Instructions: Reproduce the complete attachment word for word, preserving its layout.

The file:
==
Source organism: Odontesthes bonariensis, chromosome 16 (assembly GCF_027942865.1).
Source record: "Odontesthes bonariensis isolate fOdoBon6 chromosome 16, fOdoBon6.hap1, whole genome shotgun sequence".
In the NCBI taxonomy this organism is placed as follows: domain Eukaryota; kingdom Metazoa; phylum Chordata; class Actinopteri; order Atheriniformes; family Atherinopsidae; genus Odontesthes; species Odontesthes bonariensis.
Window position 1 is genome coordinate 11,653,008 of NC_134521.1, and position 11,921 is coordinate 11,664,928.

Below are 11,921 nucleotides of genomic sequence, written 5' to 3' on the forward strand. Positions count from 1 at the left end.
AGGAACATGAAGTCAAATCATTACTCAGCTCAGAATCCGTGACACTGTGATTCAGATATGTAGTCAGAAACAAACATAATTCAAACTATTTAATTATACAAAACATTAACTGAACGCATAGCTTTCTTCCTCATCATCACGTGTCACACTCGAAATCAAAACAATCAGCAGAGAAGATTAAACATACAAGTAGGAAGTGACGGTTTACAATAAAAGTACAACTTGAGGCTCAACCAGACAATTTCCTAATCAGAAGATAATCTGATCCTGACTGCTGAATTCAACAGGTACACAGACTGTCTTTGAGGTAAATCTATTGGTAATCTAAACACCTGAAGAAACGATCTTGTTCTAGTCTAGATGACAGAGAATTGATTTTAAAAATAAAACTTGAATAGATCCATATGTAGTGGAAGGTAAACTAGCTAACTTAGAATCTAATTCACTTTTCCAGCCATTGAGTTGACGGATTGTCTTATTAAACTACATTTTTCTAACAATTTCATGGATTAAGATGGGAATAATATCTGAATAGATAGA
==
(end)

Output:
Source organism: Odontesthes bonariensis, chromosome 16 (assembly GCF_027942865.1).
Source record: "Odontesthes bonariensis isolate fOdoBon6 chromosome 16, fOdoBon6.hap1, whole genome shotgun sequence".
In the NCBI taxonomy this organism is placed as follows: domain Eukaryota; kingdom Metazoa; phylum Chordata; class Actinopteri; order Atheriniformes; family Atherinopsidae; genus Odontesthes; species Odontesthes bonariensis.
Window position 1 is genome coordinate 11,653,008 of NC_134521.1, and position 11,921 is coordinate 11,664,928.

Below are 11,921 nucleotides of genomic sequence, written 5' to 3' on the forward strand. Positions count from 1 at the left end.
AGGAACATGAAGTCAAATCATTACTCAGCTCAGAATCCGTGACACTGTGATTCAGATATGTAGTCAGAAACAAACATAATTCAAACTATTTAATTATACAAAACATTAACTGAACGCATAGCTTTCTTCCTCATCATCACGTGTCACACTCGAAATCAAAACAATCAGCAGAGAAGATTAAACATACAAGTAGGAAGTGACGGTTTACAATAAAAGTACAACTTGAGGCTCAACCAGACAATTTCCTAATCAGAAGATAATCTGATCCTGACTGCTGAATTCAACAGGTACACAGACTGTCTTTGAGGTAAATCTATTGGTAATCTAAACACCTGAAGAAACGATCTTGTTCTAGTCTAGATGACAGAGAATTGATTTTAAAAATAAAACTTGAATAGATCCATATGTAGTGGAAGGTAAACTAGCTAACTTAGAATCTAATTCACTTTTCCAGCCATTGAGTTGACGGATTGTCTTATTAAACTACATTTTTCTAACAATTTCATGGATTAAGATGGGAATAATATCTGAATAGATAGA